Definition

memory card (flash memory card or storage card)

A memory card (sometimes called a flash memory card or a storage card) is a small storage medium used to store data such as text, pictures, audio, and video, for use on small, portable or remote computing devices. Most of the current products use flash memory, although other technologies are being developed. There are a number of memory cards on the market, including the SD card (secure digital card), the CF card (CompactFlash card), the SmartMedia card, the Memory Stick, and the MultiMediaCard (MMC). These cards are of varying sizes, and each is available in a range of storage capacities that typically corresponds directly to the price. The CompactFlash card is about the size of a matchbook, while the MultiMediaCard and Secure Digital card are each about the size of a postage stamp. The latter two are expected to reach storage capacities up to 1 gigabyte (GB) by the end of 2002.

Most available cards have constantly powered nonvolatile memory, which means that data is stable on the card, is not threatened by a loss of power source, and does not need to be periodically refreshed. Because memory cards are solid state media, they have no moving parts, and therefore, are unlikely to suffer mechanical difficulties. Earlier removable storage media, such as the PC card, the smart card, and similar cards used for game systems, can also be considered to be memory cards. However, the newer cards are smaller, require less power, have higher storage capacity, and are portable among a greater number of devices. Because of these features, memory cards are influencing the production of an increasing number of small, lightweight and low-power devices.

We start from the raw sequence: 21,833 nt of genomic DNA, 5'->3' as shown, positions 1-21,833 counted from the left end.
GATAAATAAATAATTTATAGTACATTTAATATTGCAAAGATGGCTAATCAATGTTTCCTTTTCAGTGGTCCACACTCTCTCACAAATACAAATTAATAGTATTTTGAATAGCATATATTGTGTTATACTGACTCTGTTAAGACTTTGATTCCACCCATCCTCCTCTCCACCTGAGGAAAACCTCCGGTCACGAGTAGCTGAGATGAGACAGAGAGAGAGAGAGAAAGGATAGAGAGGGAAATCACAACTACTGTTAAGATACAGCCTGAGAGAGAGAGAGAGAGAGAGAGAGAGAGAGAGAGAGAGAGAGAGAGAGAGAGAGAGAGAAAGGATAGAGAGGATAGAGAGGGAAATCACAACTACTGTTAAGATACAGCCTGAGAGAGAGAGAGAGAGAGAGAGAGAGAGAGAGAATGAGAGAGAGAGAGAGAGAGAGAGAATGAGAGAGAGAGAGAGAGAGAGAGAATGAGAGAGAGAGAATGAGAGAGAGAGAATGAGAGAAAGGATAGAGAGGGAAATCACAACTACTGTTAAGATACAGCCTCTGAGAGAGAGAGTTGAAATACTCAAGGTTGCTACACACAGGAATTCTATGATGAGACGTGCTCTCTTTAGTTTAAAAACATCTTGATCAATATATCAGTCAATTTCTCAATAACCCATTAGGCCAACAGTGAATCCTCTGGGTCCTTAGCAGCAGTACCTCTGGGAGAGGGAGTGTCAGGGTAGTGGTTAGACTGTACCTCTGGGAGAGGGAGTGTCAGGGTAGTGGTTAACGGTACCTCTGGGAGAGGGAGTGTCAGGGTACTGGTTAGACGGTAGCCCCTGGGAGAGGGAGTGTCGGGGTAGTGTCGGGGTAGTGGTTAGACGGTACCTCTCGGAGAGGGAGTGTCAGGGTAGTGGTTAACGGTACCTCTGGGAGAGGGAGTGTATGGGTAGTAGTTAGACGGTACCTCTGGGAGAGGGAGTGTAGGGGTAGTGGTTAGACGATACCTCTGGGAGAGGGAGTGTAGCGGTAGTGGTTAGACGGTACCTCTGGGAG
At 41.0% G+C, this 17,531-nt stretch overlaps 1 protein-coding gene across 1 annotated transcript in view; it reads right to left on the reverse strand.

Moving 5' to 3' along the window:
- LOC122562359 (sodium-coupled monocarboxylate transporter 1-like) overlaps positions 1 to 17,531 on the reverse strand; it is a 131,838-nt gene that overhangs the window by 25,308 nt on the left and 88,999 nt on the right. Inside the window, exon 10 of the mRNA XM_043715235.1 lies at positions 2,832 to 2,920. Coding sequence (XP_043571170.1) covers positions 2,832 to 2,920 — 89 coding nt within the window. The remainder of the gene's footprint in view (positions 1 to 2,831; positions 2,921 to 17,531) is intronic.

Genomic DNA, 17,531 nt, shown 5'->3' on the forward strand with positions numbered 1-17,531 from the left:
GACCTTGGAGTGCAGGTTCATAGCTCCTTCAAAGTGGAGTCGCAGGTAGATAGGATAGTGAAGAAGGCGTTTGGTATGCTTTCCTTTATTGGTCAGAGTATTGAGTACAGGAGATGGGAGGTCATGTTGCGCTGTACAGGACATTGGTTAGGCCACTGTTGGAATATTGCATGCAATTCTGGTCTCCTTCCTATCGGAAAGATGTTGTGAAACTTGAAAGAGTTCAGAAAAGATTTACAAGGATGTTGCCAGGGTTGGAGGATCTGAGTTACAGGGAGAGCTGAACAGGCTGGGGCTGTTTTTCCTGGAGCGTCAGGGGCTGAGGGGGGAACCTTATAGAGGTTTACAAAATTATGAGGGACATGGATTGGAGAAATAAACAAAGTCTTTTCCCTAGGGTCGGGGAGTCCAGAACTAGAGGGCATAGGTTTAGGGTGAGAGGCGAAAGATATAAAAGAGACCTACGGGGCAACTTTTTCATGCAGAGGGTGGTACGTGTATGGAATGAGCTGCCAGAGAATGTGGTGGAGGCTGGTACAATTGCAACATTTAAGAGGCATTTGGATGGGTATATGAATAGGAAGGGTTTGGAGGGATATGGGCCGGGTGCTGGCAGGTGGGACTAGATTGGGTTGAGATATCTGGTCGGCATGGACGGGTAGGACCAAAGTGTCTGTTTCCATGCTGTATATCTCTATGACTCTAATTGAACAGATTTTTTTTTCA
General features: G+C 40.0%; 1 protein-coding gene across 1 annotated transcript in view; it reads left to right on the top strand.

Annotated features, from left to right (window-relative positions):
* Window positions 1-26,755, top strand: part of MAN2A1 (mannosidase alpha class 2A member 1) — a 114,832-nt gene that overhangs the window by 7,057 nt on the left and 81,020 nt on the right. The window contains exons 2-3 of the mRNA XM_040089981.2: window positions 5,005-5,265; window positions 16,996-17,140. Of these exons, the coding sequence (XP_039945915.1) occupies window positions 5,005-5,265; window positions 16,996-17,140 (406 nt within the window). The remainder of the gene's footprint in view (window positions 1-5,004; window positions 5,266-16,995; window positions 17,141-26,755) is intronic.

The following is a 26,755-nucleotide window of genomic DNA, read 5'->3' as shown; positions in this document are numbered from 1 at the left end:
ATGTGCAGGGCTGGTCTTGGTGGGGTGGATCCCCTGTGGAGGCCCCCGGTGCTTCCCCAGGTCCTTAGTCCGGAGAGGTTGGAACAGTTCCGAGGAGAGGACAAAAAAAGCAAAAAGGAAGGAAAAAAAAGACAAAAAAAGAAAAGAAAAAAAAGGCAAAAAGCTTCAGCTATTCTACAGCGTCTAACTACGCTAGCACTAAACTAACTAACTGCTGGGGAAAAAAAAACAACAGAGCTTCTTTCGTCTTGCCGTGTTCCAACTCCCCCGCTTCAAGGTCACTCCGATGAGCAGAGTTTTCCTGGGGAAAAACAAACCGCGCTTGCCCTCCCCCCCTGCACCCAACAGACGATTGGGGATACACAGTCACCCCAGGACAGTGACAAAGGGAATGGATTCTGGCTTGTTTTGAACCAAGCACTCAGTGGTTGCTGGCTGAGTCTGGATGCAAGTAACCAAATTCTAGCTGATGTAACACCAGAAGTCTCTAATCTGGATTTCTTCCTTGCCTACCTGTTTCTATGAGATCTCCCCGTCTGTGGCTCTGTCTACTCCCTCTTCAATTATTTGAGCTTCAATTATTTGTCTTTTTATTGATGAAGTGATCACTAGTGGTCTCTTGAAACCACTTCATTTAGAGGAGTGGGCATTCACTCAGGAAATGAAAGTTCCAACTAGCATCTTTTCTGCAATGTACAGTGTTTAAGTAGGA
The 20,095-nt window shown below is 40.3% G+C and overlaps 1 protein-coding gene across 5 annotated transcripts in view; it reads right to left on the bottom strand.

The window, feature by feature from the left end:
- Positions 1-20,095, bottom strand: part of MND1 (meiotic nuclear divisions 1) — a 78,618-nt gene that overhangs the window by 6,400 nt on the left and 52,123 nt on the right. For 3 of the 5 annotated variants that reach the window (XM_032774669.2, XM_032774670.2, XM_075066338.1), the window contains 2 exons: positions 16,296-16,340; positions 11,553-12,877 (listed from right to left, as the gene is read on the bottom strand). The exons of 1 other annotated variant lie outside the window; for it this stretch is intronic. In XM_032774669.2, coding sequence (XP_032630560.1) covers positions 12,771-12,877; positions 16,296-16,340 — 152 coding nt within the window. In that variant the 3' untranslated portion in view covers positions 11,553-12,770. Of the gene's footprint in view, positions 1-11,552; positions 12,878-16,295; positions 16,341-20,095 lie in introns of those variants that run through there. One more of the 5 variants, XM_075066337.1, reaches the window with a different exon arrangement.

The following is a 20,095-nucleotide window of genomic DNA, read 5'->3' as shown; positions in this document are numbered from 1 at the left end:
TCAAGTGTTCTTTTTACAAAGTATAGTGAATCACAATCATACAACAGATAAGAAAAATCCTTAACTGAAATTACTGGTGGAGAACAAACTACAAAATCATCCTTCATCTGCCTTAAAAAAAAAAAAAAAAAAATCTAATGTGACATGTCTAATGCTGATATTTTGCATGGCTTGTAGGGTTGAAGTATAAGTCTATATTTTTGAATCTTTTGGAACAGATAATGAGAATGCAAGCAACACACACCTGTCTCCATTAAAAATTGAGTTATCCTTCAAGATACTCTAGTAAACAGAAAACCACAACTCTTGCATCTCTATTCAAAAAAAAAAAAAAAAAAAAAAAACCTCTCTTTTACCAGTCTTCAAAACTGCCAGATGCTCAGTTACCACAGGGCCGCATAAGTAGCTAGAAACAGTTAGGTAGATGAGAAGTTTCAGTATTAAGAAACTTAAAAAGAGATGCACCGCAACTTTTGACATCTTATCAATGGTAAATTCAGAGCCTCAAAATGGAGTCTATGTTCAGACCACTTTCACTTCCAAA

Memory cards offer a number of advantages over the hard disk drive: they're much smaller and lighter, extremely portable, completely silent, allow more immediate access, and are less prone to mechanical damage. In comparison, however, the hard disk still offers a compelling advantage: currently, a memory card (for example, CompactFlash) with a 192MB capacity typically costs more than a hard drive with a capacity of 4OGB.

This was last updated in September 2005
Posted by: Margaret Rouse

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